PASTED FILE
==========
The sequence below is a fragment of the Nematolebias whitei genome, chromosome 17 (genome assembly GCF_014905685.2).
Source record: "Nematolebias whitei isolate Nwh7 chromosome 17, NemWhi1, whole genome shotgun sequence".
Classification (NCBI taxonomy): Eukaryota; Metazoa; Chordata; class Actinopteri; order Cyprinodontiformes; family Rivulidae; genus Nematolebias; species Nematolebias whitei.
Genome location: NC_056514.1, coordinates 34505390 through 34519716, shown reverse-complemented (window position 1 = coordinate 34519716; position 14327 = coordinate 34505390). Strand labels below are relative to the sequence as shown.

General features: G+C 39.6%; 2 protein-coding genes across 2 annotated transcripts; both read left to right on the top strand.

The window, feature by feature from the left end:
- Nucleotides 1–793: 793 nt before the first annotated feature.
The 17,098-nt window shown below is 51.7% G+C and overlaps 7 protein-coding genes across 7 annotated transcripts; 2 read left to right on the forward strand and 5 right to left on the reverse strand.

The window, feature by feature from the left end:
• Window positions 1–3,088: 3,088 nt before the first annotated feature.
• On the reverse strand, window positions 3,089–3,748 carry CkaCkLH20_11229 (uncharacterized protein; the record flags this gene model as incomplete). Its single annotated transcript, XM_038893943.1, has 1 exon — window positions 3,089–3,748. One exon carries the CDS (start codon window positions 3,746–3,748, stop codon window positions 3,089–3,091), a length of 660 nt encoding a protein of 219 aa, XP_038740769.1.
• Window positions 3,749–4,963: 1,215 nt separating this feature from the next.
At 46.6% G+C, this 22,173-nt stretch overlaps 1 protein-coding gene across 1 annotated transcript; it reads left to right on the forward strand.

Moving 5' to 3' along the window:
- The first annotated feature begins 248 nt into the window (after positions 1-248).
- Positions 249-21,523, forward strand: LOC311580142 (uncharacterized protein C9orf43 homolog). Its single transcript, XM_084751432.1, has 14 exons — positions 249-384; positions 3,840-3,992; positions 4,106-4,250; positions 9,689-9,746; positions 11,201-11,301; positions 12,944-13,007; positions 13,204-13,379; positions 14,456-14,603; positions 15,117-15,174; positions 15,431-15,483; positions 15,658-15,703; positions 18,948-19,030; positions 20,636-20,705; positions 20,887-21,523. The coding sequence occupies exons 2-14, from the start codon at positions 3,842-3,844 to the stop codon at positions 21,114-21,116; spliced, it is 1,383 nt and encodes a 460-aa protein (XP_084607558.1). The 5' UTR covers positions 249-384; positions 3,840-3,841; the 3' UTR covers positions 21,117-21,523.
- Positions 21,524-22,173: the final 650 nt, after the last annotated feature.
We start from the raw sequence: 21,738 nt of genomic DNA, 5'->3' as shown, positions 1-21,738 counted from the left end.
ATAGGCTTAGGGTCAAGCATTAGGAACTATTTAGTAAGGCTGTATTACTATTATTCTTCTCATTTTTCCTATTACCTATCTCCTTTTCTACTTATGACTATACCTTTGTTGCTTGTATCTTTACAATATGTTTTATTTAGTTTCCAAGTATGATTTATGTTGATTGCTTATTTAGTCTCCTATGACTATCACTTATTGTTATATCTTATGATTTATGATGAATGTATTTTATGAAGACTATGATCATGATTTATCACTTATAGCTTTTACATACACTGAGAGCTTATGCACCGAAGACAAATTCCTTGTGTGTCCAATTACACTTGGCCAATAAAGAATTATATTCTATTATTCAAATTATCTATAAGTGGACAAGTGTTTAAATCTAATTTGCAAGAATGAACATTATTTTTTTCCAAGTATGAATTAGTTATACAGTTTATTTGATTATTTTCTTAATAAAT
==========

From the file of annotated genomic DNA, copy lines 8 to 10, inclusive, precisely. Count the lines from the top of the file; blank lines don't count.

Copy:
The 17,098-nt window shown below is 51.7% G+C and overlaps 7 protein-coding genes across 7 annotated transcripts; 2 read left to right on the forward strand and 5 right to left on the reverse strand.

The window, feature by feature from the left end:
• Window positions 1–3,088: 3,088 nt before the first annotated feature.